1941Jan-Mar-J.R. w/note to Fannie on Back.  "You can keep it till you come and bring it back to me and it is yours some day I know you will do that wont you Sugar."Picture info: 1941 Jan-Mar-J.R. w/note to Fannie on Back.  “You can keep it till you come and bring it back to me and it is yours some day I know you will do that wont you Sugar.”

My dad piloted *42-95912 K9-Q  “You Cawn’t Miss It” on D-Day.  You can see from the formation diagram that my father (Ashberry) was in the same formation as Frank Carrozza (flew in 42-96265 Y5-Y under Captain Lyon)

My dad and I ran into a good friend of mine before my mom died, and my good friend was on the beach at Normandy on Day 1, and told my dad that my dad’s flight missed their main target at Omaha Beach that day.  It upset my dad, and he told me later he didn’t like that guy.  Ha-ha!  He told me later about missing the target, I think because of cloud cover, but they dropped their bombs on a secondary target.  I have a couple of my dad’s old 2-3 decades-old magazines with stories about the B-26s on that historic day, but have never read them.  My dad kept everything related to B-26s and wore a B-26 ball cap every day in later years.

One story my dad told me about how God intervened back then could have been coincidence, but Daddy (what I always called him), thought his experiences in combat and flying was nothing short of divine intervention.  After several missions in the same plane, he and the crew were told to take a different bomber.  The plane they normally flew took off down the runway the same day, and crashed on take-off due to mechanical malfunction, killing all the crew.

With the name, “Widow Maker,” and the fact that so many of these Marauders crashed or were shot down, my dad might have been right after all about God saving him on several occasions.  Without my dad, my mother and her sisters would have probably raised me in Illinois, and my brother and sister would have never been born.Here are some pictures of dad with my mother, Fannie. She was 17 when they got married and had me when she was 18.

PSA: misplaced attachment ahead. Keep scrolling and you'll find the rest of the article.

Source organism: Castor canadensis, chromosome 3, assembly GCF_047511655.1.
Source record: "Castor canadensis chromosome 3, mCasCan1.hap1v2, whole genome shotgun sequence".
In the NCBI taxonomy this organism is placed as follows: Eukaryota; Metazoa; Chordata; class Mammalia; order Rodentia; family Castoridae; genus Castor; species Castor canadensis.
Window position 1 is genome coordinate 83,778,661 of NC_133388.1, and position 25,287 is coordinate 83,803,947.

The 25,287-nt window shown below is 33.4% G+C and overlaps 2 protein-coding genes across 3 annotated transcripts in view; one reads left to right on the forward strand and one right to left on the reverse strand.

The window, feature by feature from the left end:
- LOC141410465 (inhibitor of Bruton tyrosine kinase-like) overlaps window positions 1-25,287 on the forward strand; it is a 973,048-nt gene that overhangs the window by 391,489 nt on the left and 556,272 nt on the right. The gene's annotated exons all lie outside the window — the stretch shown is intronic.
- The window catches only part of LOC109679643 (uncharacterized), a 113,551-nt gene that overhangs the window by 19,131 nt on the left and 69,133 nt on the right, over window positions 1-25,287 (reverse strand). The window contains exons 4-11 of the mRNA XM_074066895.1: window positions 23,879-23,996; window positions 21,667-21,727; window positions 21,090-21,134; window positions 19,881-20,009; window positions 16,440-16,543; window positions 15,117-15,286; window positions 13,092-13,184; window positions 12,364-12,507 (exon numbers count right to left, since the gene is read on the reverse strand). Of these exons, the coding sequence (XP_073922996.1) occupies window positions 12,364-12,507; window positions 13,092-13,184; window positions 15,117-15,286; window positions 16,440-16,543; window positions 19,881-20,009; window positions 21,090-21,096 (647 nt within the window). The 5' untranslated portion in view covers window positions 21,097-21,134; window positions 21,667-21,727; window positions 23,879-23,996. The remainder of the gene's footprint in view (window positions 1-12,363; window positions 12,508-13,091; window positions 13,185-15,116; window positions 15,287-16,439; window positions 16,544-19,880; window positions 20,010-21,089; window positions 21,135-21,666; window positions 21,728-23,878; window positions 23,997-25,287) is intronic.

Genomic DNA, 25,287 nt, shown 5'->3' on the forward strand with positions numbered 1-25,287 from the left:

Fannie and J.R. Ashberry. 1942 Fort Myers, Fl.

Fannie and J.R. Ashberry. 1942 Fort Myers, Fl.

1943-Fannie and James Jr.

1943-Fannie and baby James

Fanny and J.R. Ashberry. 1942 Fort Myers, Fl.

Fanny and J.R. Ashberry. 1942 Fort Myers, Fl.

J.R. and Fannie Ashberry - Wedding

J.R. and Fannie Ashberry – Wedding

J.R. and Fannie Ashberry - Wedding

J.R. and Fannie Ashberry – Wedding

J.R. and Fannie Ashberry - Wedding

J.R. and Fannie Ashberry – Wedding

J.R. and Fannie Ashberry - Wedding

J.R. and Fannie Ashberry – Wedding

Dad remained in the Air Force long after WWII.

J.R. Ashberry 1958

J.R. Ashberry 1958

J.R. Ashberry

J.R. Ashberry

1956 May: Marana AFB Tucson AZ

1956 May: Marana AFB Tucson AZ

In 2004 after my dad’s death, I found his co-pilot by phone and I asked him what kind of pilot my dad was.  He said my dad was the best “seat of your pants” pilot he had ever flown with, and saved their bacon more than once.  I will try to find my notes that I scribbled when I searched for his old crew mates.Major J.R. Ashberry  5/20/1919 - 2/4/2004Major J.R. Ashberry
5/20/1919 – 2/4/2004

Training in Texas and other locations before shipping out to the ETO.

J.R. Ashberry in trainer

J.R. Ashberry in trainer

Unknown Parade (Dad is left front inside line)

 

J.R. Ashberry with parents (Brady, Texas)J.R. Ashberry with parents (Brady, Texas)